Standards mandate to drive national police IT strategy

The police service in England and Wales has unveiled a new national IT strategy that will require major business process harmonisation across all regional forces.

The police service in England and Wales has unveiled a new national IT strategy that will require major business process harmonisation across all regional forces.

The Information Systems Strategy for the Police Service (ISS4PS) is designed to overcome the barriers to information and intelligence sharing highlighted by the Bichard Inquiry following the 2002 Soham murders.

The police service has no national intelligence system, despite proposals put forward in 1994. The new strategy is backed by the Home Office, the Association of Chief Police Officers, the Association of Police Authorities and the Police IT Organisation (Pito).

It will be delivered by the National Police Improvement Agency (NPIA) when the organisation comes into operation in April next year.

In running the ISS4PS, the NPIA will have powers to impose standards for technology procurement as well as being responsible for a far-reaching business process re-­engineering programme.

The agency will have mandatory powers to impose national standards in technology and business processes to improve information sharing between forces. Pito, which the NPIA replaces, has no such powers.

However, mandatory powers will be used pragmatically, said Andy Waters, ISS4PS programme manager at Pito. "Police forces are now acting corporately. It is their strategy and they realise they cannot carry on as they are. It is also in line with government thinking."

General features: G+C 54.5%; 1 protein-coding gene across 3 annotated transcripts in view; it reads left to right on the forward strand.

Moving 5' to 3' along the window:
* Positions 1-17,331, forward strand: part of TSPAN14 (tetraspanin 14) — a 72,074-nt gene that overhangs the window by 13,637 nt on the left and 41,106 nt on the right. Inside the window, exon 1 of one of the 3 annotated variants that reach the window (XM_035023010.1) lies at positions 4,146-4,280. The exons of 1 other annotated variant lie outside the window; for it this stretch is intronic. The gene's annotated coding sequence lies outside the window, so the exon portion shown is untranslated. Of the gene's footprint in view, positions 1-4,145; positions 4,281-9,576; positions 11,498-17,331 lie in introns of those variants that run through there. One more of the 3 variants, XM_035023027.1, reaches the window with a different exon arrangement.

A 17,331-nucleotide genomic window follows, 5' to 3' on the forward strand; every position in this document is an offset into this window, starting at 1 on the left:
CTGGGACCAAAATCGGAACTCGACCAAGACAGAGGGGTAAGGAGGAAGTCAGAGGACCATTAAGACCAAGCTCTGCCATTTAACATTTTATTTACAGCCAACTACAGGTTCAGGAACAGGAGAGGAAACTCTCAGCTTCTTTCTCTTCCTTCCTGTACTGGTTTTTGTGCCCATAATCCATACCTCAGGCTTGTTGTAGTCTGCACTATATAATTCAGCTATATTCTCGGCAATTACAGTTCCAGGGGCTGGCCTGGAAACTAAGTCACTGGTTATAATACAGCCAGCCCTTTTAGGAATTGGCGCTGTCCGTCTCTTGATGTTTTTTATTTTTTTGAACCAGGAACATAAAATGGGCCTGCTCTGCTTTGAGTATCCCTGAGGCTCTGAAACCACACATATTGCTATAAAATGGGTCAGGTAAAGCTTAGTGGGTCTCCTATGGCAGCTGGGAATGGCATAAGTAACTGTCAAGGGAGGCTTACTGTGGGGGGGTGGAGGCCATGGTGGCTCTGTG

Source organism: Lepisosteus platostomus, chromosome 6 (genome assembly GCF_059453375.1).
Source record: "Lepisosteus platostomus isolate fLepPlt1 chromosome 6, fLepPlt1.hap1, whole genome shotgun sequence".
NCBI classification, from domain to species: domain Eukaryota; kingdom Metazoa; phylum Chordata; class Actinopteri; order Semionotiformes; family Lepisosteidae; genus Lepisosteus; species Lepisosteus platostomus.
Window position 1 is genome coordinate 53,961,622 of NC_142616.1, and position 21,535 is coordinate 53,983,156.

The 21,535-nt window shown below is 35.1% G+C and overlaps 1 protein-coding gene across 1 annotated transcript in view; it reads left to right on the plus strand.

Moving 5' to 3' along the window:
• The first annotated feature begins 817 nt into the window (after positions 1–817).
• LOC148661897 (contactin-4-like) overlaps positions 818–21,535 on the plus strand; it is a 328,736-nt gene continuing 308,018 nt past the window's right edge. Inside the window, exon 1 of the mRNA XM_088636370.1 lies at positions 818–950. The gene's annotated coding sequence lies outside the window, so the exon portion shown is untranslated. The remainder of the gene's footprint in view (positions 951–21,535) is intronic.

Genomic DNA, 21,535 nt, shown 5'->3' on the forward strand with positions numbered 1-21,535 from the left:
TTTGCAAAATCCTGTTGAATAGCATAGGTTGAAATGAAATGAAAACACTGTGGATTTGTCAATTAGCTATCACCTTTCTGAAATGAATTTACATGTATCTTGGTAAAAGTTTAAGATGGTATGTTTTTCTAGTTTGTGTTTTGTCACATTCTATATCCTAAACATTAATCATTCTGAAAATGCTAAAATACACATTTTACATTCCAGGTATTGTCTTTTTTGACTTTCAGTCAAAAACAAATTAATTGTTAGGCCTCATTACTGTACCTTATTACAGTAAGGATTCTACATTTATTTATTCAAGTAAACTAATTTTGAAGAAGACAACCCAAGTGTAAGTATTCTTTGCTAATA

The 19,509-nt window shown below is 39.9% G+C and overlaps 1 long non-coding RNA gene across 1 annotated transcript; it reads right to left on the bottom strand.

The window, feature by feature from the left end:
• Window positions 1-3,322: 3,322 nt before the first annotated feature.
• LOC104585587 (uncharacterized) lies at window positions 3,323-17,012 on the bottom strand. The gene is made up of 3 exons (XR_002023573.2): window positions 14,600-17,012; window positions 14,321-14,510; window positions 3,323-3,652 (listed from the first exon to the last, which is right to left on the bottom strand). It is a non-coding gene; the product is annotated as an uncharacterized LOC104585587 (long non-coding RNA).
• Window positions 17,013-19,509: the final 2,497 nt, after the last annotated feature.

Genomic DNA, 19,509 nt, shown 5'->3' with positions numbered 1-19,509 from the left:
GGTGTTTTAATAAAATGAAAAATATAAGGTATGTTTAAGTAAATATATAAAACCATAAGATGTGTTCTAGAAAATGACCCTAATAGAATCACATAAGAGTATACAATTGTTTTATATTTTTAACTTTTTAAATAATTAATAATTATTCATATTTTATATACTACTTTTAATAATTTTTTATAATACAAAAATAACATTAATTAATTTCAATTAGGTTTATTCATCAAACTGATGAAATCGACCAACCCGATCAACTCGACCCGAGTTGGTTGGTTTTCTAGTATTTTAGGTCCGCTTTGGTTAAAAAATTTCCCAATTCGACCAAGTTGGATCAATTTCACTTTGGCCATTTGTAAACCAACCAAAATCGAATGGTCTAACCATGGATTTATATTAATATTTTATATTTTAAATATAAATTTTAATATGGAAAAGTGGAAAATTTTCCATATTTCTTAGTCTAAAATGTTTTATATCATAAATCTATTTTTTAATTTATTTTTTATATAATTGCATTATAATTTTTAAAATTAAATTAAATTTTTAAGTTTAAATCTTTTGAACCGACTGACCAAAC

Chief superintendent Bruce Gilbert, who handles the technology beat for the Police Superintendents Association, welcomed the new approach.

"Every police officer understands the need for information and data sharing, and these new proposals, because they are standards-based, give us an opportunity to overcome the problems of the past," he said.

A set of 300 technology standards will govern system procurement at a local level. Requests to deviate from these standards will have to be approved by the NPIA's Enterprise Architecture Board.

Although the process allows for negotiation between police forces and the NPIA, the agency will have the authority to impose standards.

Peter Clarke, principal analyst at Ovum, said the political climate was putting pressure on police forces to improve their information sharing and there was the will within forces to make it happen.

"The circumstances look more auspicious for success. Post 7/7, police forces have come under greater pressure from independent police authorities and government to get their act together," he said.

Under the ISS4PS, forces will increasingly use a national police XML standard to allow information sharing between local and national systems, and service oriented architectures will play a key role in allowing information sharing between legacy systems.

Read article: What police spend on IT

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